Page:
By: Chantelle Thompson, College of Medicine.
Patients suffering from chronic cardiopulmonary diseases could soon have a solution to help them accurately monitor their health and warn doctors at the first sign of trouble.
By simply carrying their cellphone, equipped with the health-tracking app, MoveSense, developed by researchers at the University of Illinois at Urbana-Champaign, a patient’s oxygen saturation level can be passively monitored with medical accuracy.
Oxygen saturation is a standard measure of health status, the single most important clinical measure. Unlike other methods of measuring oxygen saturation levels, which detect sharp drops causing desaturation, MoveSense continuously monitors saturation, making the resultant patterns possible to model accurately—and the patient is only required to carry a smart phone while walking.
CS grad student Qian Cheng was lead author on the article that will appear in the journal Telemedicine and e-Health, the official journal of the American Telemedicine Association. The research team is led by Bruce Schatz, the head of Medical Information Science at the College of Medicine at Urbana-Champaign and an affiliate professor of computer science. Authors included students from the College of Engineering and physicians from Carle Foundation Hospital in Urbana, Illinois, where the patient testing was performed.
“The ability to accurately measure oxygen saturation without the use of a pulse oximeter is something that has never been achieved, until now. The oximeter, a non-invasive medical device usually placed on the patient’s finger, measures the proportion of oxygen in the blood, combining status of the two major circulatory systems, the heart and the lung. The saturation level is an overall measure of the patient’s cardiopulmonary fitness,” said Schatz, who also is affiliated with the IGB, where the data analysis was performed.
This medical discovery was made with the aid of findings from one of Schatz’s previous discoveries that revealed phone sensors can accurately measure walking patterns, also known as gait.
Doctors often use an assessment called the six-minute walk test for patients with heart and lung disease, such as congestive heart failure (CHF), chronic obstructive pulmonary disease (COPD) and asthma. The test provides information regarding a patient’s functional capacity and response to therapy for a wide range of chronic cardiopulmonary conditions.
The Illinois team used MoveSense, in conjunction with their existing gait model, to administer six-minute walk tests to 20 patients with cardiopulmonary disease.
Patients wore pulse oximeters (so that readings could be compared to MoveSense data) and carried smartphones running MoveSense software, which continuously recorded saturation and motion. Continuous saturation defined categories corresponding to status levels, including transitions. This, by itself, was a new medical observation. Continuous motion was used to compute eight gait parameters from the sensor data. Their existing gait model was then trained with these data points and used to predict transitions in oxygen saturation.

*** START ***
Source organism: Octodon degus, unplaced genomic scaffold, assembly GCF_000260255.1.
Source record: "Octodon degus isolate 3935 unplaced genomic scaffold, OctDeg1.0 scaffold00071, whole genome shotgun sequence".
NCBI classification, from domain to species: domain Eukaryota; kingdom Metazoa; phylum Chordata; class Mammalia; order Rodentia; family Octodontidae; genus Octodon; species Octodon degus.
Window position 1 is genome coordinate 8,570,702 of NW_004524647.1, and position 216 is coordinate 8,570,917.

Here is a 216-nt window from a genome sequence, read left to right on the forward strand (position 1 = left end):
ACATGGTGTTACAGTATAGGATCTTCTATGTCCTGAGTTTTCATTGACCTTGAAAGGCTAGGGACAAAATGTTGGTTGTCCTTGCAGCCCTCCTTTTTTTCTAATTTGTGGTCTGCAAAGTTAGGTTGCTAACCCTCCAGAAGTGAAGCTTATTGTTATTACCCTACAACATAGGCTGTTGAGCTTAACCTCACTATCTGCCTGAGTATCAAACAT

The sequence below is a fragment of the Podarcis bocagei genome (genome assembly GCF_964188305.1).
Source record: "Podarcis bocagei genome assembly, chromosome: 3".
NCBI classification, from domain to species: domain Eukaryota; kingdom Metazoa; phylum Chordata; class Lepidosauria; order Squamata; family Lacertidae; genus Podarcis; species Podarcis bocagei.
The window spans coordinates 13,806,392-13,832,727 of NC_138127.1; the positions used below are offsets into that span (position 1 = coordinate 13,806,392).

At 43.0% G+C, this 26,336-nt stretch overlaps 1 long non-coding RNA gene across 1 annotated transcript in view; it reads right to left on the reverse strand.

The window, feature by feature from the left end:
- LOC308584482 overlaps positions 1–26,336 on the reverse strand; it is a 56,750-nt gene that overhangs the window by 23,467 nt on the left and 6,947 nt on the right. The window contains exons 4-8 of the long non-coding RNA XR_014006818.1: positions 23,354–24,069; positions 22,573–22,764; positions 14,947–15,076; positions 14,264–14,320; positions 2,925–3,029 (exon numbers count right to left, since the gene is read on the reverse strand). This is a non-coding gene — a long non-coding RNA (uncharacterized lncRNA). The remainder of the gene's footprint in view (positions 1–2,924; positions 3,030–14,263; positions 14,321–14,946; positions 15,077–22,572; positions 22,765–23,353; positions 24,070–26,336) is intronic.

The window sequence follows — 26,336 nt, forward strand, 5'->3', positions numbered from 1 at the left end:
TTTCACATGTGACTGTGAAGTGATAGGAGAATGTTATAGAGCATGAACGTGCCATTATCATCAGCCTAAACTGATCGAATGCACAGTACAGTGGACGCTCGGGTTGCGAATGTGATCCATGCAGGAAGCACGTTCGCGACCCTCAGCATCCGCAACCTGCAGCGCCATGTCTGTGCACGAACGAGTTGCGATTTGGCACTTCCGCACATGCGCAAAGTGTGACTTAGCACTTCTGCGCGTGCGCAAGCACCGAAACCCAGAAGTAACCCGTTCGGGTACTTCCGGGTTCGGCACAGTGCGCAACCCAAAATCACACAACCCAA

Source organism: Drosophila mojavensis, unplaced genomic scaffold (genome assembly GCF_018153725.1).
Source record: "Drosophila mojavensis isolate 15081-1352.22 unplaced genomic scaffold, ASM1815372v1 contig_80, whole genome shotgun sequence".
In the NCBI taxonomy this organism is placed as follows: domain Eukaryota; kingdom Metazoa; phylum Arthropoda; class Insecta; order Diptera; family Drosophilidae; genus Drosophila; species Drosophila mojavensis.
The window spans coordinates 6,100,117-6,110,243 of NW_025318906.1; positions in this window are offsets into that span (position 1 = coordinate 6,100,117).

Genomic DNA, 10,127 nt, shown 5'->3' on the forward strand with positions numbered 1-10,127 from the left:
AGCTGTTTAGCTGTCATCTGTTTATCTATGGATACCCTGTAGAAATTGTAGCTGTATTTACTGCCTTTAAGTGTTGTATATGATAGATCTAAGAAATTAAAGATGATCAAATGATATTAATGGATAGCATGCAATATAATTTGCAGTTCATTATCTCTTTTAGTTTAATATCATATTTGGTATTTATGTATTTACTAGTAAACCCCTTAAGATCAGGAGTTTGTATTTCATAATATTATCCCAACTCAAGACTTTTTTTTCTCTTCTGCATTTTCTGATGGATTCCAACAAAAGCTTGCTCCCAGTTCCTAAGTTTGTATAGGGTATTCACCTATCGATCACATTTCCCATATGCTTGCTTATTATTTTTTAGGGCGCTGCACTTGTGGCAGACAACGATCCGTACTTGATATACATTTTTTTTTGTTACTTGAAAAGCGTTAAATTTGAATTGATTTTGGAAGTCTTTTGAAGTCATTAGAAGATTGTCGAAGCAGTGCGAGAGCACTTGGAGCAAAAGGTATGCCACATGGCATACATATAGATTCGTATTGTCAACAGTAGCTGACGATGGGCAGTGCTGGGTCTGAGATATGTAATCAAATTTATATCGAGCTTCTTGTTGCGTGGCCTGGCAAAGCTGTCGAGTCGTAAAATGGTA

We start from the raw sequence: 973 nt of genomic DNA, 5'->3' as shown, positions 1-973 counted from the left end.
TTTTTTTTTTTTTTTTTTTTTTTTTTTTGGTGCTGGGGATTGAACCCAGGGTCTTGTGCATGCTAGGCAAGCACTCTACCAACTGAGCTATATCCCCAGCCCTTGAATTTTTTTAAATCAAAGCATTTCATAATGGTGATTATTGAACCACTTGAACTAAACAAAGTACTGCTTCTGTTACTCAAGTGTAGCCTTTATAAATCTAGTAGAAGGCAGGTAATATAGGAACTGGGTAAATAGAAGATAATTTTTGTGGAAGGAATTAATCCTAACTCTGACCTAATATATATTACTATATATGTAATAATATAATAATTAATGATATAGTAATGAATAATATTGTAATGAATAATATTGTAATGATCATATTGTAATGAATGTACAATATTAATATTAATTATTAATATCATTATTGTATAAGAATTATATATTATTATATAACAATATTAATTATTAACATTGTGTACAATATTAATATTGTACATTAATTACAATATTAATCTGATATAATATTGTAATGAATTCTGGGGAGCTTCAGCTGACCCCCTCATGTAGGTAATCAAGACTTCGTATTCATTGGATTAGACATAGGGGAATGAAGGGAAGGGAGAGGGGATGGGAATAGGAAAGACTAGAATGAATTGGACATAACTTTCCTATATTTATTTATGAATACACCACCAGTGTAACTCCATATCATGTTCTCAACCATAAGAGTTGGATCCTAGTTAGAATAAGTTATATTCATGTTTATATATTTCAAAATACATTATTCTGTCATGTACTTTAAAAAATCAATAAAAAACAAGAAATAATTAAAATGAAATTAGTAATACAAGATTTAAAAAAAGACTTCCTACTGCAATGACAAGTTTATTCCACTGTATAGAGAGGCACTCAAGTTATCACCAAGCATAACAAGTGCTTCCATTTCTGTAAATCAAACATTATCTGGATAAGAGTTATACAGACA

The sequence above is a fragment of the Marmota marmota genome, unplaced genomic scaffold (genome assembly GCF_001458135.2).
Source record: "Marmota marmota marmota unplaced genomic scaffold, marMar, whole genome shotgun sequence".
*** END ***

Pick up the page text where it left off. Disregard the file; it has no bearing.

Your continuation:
The researchers discovered oxygen saturation readings clustered patients into three pulmonary function categories: one with consistently high saturation, one with consistently low saturation, and a third where saturation varied and patients were clinically unstable. In addition, they discovered that analysis of the saturation, combined with the gait data, could predict saturation category with 100 percent accuracy. The model uses a voting scheme to account for patients walking faster and slower, as their hearts and lungs struggle to keep up with demand.
The ability to predict the saturation category of the patient internally from motion of the patient externally is remarkable. This new capability will allow medical professionals to monitor patients’ vital signs, predict their clinical stability, and act quickly should their condition decline. Patients need only carry their personal phones during daily living, as testing has shown that periodic samples are sufficient and that even inexpensive smartphones are powerful enough to record these.
“Given our previous success with predictive modeling of gait with chronic lung disease patients, and our knowledge of the correlation between gait speed and oxygen desaturation in walk tests, we knew if we could passively and continuously record oxygen saturation using a smartphone, we could predict cardiopulmonary status in a medically accurate and economical way,” said Schatz, “A discovery like this will impact general medicine, many medical specialties, and the lives of millions of people suffering from chronic cardiopulmonary diseases.”
The U.S. Department of Agriculture supported this work in part, with additional funds provided by the College of Medicine at Urbana-Champaign.
“Predicting Transitions in Oxygen Saturation using Phone Sensors” by Qian Cheng, Joshua Juen, Jennie Hsu-Lumetta, and Bruce Schatz, is available via open access.
By: Chantelle Thompson, College of Medicine.